I’d bring the full weight of my pain and anger into other, barely related conversations with my husband. I let it rest on the shoulders of my stepchildren, making it difficult to kiss their foreheads and return their snuggles and help with their homework.
But it doesn’t bother me anymore.
Sure, I notice it. I care enough to be curious about the woman who sent the email last night, laboring under a negative impression that I didn’t create. I care enough to respond and ask her to call me (she hasn’t yet).
Yes, I wish it were different, in the same way I wish all children had enough to eat and no one ever died alone and we owned a beach house. I wish the truth was as compelling as the story murmured at book club.
But I don’t care enough to let it impact me beyond that passing curiosity and disappointment.
I don’t have time to waste.
I know what’s true. The people who matter most to me also know the truth. The others? They have plenty of time and information to make up their own minds, and what they ultimately decide is none of my concern.
This life I am living is richer than I ever could have dreamed.
The children I have the good fortune to be parenting (even with a prefix) fill my life with a joy and wonder I never expected. I birthed three children and ended up with six. They are tall and loud and sassy and so full of life I can barely stand it. I drove Amy home from dance tonight and marveled at the kind, capable young woman she is becoming. I touched Lottie’s soft cheek as she slept and had to fight back tears. What an incredible gift.
My partner on this journey? I still catch my breath when I think of him. I have no stronger supporter, at work, home or behind the keyboard than the man I married (after he asked the second time). He makes me laugh and plays the piano for me and weeds the borders on Saturday afternoons while I nap. I am grateful beyond measure that I will spend every day until my last by his side.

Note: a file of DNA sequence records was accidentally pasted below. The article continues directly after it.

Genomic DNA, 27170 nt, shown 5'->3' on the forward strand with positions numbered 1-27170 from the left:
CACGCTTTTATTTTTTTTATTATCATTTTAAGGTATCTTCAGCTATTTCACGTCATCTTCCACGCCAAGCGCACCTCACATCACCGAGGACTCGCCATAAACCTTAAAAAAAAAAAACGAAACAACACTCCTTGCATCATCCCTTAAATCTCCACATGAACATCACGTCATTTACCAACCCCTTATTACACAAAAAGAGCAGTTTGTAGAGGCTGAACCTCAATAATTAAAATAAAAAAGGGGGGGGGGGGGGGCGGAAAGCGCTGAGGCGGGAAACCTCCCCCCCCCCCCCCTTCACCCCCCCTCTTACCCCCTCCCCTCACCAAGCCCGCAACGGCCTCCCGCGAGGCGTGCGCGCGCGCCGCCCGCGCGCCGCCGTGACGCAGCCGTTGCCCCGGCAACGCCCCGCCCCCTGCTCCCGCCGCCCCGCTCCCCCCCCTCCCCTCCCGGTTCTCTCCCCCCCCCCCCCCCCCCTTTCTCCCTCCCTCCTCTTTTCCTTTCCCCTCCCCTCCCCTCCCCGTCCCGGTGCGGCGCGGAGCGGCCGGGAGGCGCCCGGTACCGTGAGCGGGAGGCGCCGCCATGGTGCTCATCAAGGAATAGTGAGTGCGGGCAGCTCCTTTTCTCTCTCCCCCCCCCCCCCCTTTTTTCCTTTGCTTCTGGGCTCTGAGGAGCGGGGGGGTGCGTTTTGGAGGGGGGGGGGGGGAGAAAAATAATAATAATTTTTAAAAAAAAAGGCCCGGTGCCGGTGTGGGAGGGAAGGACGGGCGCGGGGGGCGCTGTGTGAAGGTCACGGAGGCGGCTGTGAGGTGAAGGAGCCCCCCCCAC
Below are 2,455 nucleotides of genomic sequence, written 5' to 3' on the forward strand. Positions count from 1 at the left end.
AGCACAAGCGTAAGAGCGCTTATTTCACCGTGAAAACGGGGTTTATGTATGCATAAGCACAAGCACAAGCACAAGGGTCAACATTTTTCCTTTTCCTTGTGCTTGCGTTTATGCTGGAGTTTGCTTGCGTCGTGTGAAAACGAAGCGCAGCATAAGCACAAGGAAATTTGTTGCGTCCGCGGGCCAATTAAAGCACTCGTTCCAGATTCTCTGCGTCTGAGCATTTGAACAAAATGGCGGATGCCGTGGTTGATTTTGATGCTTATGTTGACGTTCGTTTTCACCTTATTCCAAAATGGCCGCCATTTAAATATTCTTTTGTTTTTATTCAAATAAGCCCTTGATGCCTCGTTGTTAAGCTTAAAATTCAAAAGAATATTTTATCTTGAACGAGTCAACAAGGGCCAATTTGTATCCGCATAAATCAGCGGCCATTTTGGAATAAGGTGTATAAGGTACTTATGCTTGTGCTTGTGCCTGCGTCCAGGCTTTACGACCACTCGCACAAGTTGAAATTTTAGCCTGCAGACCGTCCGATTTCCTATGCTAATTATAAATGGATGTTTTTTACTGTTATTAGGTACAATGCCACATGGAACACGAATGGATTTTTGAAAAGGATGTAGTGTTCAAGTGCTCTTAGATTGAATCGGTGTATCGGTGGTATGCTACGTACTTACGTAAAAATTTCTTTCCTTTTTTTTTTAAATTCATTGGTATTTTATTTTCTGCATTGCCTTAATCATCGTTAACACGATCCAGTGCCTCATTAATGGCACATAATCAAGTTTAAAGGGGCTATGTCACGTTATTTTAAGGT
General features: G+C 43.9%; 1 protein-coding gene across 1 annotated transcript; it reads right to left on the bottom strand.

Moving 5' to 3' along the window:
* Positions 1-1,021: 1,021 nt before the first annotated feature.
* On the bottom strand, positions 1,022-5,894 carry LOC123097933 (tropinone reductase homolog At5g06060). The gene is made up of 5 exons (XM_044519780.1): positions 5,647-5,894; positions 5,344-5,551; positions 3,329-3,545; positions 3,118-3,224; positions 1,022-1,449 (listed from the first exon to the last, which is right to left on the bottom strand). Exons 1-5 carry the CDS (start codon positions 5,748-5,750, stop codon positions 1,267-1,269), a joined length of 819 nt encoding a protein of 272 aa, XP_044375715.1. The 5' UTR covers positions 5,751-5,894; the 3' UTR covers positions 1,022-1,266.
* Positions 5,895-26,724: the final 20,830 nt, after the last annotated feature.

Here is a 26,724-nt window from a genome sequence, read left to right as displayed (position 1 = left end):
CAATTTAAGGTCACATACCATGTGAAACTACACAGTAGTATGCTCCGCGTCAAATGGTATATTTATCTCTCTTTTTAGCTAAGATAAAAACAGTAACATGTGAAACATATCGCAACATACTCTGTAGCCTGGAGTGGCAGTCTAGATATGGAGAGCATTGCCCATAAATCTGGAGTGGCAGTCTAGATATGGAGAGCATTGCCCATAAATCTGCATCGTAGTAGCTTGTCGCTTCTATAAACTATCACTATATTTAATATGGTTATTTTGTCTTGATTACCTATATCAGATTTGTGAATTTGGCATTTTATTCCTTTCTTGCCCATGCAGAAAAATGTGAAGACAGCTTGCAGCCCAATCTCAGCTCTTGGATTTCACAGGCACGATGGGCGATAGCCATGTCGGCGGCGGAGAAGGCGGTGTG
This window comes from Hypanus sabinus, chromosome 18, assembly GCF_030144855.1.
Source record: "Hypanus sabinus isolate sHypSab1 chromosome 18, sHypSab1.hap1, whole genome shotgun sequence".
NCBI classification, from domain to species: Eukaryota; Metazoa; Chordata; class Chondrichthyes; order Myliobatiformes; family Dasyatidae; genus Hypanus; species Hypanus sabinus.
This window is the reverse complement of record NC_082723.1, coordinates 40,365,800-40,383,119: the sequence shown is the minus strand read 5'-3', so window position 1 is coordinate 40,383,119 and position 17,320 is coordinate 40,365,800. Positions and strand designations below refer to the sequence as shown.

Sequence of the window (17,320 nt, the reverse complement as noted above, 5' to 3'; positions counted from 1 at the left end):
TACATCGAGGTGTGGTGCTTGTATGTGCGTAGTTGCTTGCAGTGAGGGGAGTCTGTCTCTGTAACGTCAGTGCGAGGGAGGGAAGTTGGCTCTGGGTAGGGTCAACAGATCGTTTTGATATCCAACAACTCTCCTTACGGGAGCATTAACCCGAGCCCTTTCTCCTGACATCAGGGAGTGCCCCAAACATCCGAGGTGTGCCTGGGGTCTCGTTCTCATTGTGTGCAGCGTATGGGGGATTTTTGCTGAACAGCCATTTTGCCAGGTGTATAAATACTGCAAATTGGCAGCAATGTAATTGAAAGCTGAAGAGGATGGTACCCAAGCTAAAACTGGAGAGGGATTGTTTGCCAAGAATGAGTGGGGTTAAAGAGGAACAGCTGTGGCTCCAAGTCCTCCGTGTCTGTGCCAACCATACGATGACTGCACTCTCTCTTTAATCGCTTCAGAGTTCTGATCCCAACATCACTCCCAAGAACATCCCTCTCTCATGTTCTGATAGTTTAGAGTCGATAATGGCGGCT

This “work” I do? Connecting with people who allow me to bear witness as they create incredible, positive change in their life? Holding space for grief when it becomes too heavy for others to bear? Being a companion to someone who thought she was alone? How did this even happen? How did I get so lucky?
To spend more than a passing minute of this life on the silliness of a story that isn’t true, woven from what I can only imagine is disappointment and anger and self-loathing, would be a crime. To battle on the fields of internet comments and PTA whispers is a waste of precious time.
The story doesn’t matter. The person who started it doesn’t matter. How or when it is retold doesn’t matter.
It isn’t real.
This wild, chaotic, noisy life in progress? That’s what’s real. These people I love fiercely, the man standing beside me and the work that serves something bigger than myself. That’s what deserves every bit of my attention, because it there’s magic and mess in every minute. And I don’t want to miss a single second.
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Note to my most faithful readers worried about my use of a pen name: thank you for allowing me the grace to share our story truthfully and candidly while protecting my family’s privacy. Kate is a name I love and answer to proudly. It is very much who I am, and the images of me and events I talk about are real. You know me in a way many in my real life do not. I’m still your Kate.